It’s probably hard enough to be the Minnesota Twins under normal circumstances. Because no one outside of the Twin Cities wants to see you in the playoffs ever again. Some have even drafted measures to get you banned from the postseason forever. That’s what happens when you can’t manage to win a single playoff game in six attempts over 17 years.
It can also happen when you share a division with one of the most anticipated and highly-watched teams in baseball, the Chicago White Sox, who also happen to be your biggest rival. Everyone thinks the Sox are moving on to big things, which is accentuated by everyone’s fatigue of the Twins turning into pod people whenever the calendar hits October. There’s hope that the Sox will at least do something in the playoffs.
Still, that’s hardly enough excuse to be this Joy Division-level dreary so far, as the Twins have been the past couple weeks. They’ve lost 12 of 14, have the second-worst record in the American League at 7-14, and they already find themselves seven games behind the Central-leading Royals (what?) and six behind the favorite White Sox.
Last night was something of a definitive crash, as the Twins managed only five hits off Cleveland, saw Tyler Duffy blow an eighth-inning lead to a Jose Ramirez homer, and then go up in flames in extras where closer Alex Colome needed only three pitches before barfing up a gopher ball to Jordan Luplow for a 5-3 loss.
Colome certainly has been an issue for the Twins, as his ERA is 6.75, and according to Statcast he’s been lucky to get that as his expected ERA is over 9.00. By whatever measure you’re looking for, Colome has been getting blistered. His line-drive rate against is 34%. The average exit velocity off of him is 94 MPH. Colome hasn’t really ever been a high-K reliever, but success in that fashion required soft-contact. Lots of contact that’s loud enough to require earplugs is a bad way to fly.
But Colome isn’t alone in the Twins’ pen. Cody Stashak has an ERA of 11.00. Hansel Robles has one over 5.00. But what’s really been afflicting the Twins pen is luck, or more to the point, sequencing.
The whole pen has a left-on-base percentage of just 58.5%. That’s absurdly low, and almost always normalizes to somewhere around 75%. RIght now, all the hits the Twins are giving up happen to be when guys are on base. All runners are streaming toward home like they put a fresh keg at home plate. Robles has a LOB% of 25%! That can’t continue. The Twins also have the second-worst homer-to-fly-ball ratio in the AL at 17.9%, which should come down just because. “Should” being the operative word, and worrying one for Twins fans.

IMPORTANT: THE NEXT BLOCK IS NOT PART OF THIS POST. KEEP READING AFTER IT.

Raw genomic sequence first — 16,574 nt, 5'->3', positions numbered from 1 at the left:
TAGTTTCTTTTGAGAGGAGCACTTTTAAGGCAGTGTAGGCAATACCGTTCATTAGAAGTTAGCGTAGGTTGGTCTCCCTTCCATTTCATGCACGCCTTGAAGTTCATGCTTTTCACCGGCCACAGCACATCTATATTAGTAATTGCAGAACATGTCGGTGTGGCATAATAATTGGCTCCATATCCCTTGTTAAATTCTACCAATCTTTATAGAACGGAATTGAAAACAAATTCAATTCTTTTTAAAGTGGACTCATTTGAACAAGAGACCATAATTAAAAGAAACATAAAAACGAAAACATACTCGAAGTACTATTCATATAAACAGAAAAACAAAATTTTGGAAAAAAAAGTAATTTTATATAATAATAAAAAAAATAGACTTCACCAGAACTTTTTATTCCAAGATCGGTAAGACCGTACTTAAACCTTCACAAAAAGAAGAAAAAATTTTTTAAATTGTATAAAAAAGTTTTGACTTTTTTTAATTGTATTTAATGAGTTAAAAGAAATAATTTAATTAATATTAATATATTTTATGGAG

The rotation has been better than the results it’s gotten thanks to the kid-with-matches-and-a-lack-of-awareness pen. But it’s also dependent on 33-year-old Kenta Maeda (who’s been gasoline so far) and 38-year-old J.A. Happ. The rotation is also bottom-five in innings pitched in the AL, giving more opportunity for the pen and their constant raincloud companion to get goofy.
The offense, which has been the team’s strength the past few years, has been patchy and hurt. Only two projected regulars have played the full allotment of games, and two of them are Jorge Polanco and Jake Cave, who are going to the plate with toy lightsabers instead of bats. Nelson Cruz, Luis Arraez, and Byron Buxton have carried most of the load, but Buxton has missed time along with Josh Donaldson, Max Kepler, Mitch Garver. Kepler and Andrelton Simmons had to miss time on the COVID-list, and Kepler is still there.
The schedule hasn’t helped. The Twins had to miss two games thanks to COVID protocols, which can throw any team out of rhythm. They’ve also seen the A’s just as soon as they went nuclear, and the surprising Mariners and Red Sox, But losing two of three to the Pirates?
It won’t remain this bad for the Twins. The pen simply can’t keep leaking runs like this, and eventually Kepler, Garver, and Donaldson will either return to the lineup or return to form or both. At least that has to be the hope.
The real shame is that the Twins have gotten the best stretch of baseball that Buxton has been able to produce, and they’ve wasted it. And the fear with Buxton is that a long-term injury is always lurking around the corner.
But hey, if it doesn’t turn around, at least they won’t waste our time in the Division Series again.